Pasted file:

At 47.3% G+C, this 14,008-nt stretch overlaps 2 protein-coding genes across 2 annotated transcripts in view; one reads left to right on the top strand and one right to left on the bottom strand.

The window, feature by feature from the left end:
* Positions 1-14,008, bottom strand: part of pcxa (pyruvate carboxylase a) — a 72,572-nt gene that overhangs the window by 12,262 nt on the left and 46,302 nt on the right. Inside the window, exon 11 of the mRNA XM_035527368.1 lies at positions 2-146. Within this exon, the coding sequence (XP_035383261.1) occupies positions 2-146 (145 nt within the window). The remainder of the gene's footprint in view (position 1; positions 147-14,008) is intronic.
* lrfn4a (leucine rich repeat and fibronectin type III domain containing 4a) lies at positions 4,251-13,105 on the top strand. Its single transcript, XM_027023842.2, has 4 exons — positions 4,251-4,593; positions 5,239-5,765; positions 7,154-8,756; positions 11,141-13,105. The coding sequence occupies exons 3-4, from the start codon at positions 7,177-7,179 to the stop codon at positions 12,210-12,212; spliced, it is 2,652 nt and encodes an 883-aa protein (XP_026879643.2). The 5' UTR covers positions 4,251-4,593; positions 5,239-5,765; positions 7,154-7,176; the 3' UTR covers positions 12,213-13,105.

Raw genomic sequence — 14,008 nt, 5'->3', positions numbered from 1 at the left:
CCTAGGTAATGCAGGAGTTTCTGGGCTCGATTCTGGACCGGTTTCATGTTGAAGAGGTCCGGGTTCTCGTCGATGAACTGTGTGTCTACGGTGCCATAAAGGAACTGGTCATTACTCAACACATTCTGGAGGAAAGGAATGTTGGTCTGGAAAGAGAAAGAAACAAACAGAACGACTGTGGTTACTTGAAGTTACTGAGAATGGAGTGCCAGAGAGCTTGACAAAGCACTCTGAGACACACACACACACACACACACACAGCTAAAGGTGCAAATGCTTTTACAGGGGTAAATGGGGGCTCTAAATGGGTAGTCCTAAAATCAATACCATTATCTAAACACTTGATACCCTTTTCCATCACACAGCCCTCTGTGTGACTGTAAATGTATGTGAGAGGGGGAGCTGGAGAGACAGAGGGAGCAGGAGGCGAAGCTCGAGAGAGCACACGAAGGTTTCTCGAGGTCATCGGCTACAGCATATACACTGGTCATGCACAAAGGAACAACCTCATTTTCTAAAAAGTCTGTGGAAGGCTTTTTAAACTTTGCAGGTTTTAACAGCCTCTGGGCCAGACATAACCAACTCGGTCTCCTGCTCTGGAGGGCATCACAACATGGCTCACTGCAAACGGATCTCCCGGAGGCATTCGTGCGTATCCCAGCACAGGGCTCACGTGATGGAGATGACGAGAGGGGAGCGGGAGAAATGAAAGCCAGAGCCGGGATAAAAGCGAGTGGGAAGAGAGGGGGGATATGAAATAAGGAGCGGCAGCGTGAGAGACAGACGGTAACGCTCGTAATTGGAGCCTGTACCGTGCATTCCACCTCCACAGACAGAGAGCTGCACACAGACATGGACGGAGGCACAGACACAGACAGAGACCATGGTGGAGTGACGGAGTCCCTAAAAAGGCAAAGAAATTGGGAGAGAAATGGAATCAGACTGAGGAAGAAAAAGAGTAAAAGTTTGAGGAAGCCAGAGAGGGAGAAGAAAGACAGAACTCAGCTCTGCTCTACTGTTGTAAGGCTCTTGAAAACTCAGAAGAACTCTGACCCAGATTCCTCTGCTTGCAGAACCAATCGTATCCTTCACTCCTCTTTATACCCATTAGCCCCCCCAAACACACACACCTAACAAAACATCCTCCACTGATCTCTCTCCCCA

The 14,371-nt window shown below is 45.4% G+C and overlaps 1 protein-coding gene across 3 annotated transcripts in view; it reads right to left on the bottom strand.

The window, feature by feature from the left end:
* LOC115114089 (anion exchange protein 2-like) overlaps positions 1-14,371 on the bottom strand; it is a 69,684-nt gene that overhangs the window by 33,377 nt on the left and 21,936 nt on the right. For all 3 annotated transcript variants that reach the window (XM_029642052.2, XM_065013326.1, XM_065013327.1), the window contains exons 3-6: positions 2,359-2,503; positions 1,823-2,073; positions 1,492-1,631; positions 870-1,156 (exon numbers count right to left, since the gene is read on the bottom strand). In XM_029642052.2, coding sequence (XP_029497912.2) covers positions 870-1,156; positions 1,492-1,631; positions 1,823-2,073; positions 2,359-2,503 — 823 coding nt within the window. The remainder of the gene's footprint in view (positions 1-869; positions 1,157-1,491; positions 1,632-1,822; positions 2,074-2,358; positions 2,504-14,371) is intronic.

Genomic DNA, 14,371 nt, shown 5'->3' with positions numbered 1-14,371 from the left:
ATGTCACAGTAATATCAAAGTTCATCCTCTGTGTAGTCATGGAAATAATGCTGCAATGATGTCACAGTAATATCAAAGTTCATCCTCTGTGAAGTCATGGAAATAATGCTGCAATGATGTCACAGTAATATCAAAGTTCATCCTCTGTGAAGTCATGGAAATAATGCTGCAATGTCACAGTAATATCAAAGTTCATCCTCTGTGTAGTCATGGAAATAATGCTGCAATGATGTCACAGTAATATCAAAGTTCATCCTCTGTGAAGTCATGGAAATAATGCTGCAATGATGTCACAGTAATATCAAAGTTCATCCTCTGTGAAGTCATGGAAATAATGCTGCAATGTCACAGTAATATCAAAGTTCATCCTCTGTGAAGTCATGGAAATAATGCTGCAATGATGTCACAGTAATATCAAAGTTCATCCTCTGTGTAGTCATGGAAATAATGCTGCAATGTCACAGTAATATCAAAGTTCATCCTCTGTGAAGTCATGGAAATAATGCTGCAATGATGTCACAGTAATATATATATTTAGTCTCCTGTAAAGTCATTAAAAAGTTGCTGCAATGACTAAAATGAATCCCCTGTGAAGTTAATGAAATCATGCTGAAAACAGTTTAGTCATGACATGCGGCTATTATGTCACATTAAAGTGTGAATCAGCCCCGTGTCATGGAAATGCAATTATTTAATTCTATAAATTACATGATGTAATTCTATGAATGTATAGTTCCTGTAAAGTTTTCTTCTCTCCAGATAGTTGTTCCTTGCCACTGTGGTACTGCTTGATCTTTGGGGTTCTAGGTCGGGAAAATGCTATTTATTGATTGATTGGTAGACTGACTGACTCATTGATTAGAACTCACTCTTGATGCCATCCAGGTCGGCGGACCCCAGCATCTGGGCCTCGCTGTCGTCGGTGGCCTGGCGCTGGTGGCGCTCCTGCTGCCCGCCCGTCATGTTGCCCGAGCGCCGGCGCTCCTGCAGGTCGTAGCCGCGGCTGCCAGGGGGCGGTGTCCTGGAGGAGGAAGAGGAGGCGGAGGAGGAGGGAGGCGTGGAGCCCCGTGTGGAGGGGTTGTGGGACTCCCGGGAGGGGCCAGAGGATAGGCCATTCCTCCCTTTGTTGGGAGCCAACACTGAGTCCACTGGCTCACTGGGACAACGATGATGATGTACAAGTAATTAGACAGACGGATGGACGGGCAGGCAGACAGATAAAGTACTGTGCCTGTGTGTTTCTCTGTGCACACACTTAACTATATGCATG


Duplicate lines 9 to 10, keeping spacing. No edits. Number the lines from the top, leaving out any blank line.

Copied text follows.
* LOC115114089 (anion exchange protein 2-like) overlaps positions 1-14,371 on the bottom strand; it is a 69,684-nt gene that overhangs the window by 33,377 nt on the left and 21,936 nt on the right. For all 3 annotated transcript variants that reach the window (XM_029642052.2, XM_065013326.1, XM_065013327.1), the window contains exons 3-6: positions 2,359-2,503; positions 1,823-2,073; positions 1,492-1,631; positions 870-1,156 (exon numbers count right to left, since the gene is read on the bottom strand). In XM_029642052.2, coding sequence (XP_029497912.2) covers positions 870-1,156; positions 1,492-1,631; positions 1,823-2,073; positions 2,359-2,503 — 823 coding nt within the window. The remainder of the gene's footprint in view (positions 1-869; positions 1,157-1,491; positions 1,632-1,822; positions 2,074-2,358; positions 2,504-14,371) is intronic.

Genomic DNA, 14,371 nt, shown 5'->3' with positions numbered 1-14,371 from the left: